Tuesday, October 11, 2016 – Strasbourg
Mr Don DAVIES (Canada, Observer) – I am honoured to speak today on fiscal and social justice and public trust in our democratic system. The release of the Panama papers has alarmed us all. It is yet another reminder that we must be vigilant to improve the integrity of our tax system to ensure that it is fair for all.
Every democratic society is based on a social contract. Citizens agree to pay taxes in return for vital government services, such as education and health care, as well as the general benefits of stability, security, opportunity and a good quality of life. Citizens’ willingness to pay their taxes in full and on time is based not only on the effectiveness of government in delivering services, but on the equity of the system – the principle that everyone should pay their fair share of taxes. That does not mean that everyone should pay the same amount or face the same tax rates. Those with lower incomes have reduced means to pay, while those who earn more pay higher taxes because they have a greater ability to do so. That is why Canada has a graduated system, with increasing tax rates for those with higher incomes.
As with most countries, voluntary compliance is essential for Canada’s tax system. We rely upon taxpayers to honestly report their domestic and foreign income and to pay the appropriate taxes owing. When individuals or corporations fail to do so and use complex structures to shift income between jurisdictions or hide their income in offshore accounts, the integrity of the tax system is undermined. If that is not prevented, citizens come to view their tax system as unjust, their trust in government is eroded and they will be less likely to pay their taxes in full and timely manner. If that failure becomes widespread, the ability of the State to fund important services is compromised. Black markets and underground economies can arise and do deep damage.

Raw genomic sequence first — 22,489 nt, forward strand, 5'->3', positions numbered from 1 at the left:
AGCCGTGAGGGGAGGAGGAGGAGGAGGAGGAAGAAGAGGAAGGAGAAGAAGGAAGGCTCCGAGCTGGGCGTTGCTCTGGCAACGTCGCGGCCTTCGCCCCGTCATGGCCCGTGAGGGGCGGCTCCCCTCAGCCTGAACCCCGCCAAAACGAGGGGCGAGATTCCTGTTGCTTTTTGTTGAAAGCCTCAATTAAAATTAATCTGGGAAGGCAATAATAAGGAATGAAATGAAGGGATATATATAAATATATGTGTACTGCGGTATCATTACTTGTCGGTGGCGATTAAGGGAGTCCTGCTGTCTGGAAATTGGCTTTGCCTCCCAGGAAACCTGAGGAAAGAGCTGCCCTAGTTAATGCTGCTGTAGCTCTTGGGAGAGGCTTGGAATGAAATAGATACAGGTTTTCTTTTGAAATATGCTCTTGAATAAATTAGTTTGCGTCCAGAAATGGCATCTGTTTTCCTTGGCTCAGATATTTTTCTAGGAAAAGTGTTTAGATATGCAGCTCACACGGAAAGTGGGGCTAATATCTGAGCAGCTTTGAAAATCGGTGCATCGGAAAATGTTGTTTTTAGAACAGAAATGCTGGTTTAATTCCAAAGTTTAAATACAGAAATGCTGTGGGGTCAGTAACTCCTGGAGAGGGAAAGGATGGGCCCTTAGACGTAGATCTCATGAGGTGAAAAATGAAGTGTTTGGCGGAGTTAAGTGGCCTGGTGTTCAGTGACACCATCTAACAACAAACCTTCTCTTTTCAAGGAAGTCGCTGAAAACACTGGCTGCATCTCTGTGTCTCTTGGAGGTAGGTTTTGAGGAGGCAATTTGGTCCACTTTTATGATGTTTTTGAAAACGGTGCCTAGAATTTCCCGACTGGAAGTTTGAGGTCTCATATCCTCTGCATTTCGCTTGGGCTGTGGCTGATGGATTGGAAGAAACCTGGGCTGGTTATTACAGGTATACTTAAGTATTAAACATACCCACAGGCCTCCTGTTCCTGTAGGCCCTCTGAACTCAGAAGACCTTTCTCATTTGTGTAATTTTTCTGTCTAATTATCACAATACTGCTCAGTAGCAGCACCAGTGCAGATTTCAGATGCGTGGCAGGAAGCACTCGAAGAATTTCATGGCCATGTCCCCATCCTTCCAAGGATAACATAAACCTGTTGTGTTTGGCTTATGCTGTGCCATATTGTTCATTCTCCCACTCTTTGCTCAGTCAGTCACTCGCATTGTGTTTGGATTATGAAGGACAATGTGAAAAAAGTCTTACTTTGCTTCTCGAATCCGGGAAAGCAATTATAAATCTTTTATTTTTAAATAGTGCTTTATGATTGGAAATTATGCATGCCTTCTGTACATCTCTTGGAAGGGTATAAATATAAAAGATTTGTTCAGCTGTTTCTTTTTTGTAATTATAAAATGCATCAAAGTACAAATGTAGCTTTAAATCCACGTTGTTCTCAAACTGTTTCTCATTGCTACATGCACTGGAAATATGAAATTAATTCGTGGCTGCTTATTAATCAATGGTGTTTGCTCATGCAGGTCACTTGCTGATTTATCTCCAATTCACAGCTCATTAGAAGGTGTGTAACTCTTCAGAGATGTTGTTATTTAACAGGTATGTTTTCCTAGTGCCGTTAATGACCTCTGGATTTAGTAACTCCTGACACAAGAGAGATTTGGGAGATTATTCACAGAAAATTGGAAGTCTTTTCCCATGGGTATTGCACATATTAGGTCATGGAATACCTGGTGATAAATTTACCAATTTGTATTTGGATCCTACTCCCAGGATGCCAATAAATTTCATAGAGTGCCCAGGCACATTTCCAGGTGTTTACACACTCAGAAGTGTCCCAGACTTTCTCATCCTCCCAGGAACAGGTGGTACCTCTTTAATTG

The unfortunate reality, however, is this: while most citizens pay their fair share of taxes, certain wealthy individuals and corporations are avoiding paying taxes by using aggressive tax planning and keeping their wealth in tax havens. It is estimated that Canadian corporations and individuals transferred $40 billion to tax havens in 2015. The total amount of Canadian wealth held in the 10 most popular tax havens is thought to be $270 billion. That represents billions of dollars in lost government revenue that could be used to create childcare spaces, improve health services or reduce poverty. It is time to end the secrecy and the attempts by some nations to create havens for tax evasion and avoidance. It is time for a worldwide central coordinating body with the power to impose strong sanctions on offending jurisdictions. It is time that all nations committed resources to aggressively audit and clamp down on tax evasion within their borders. Democracy and our social contract demand no less.Read more posts about: featured, front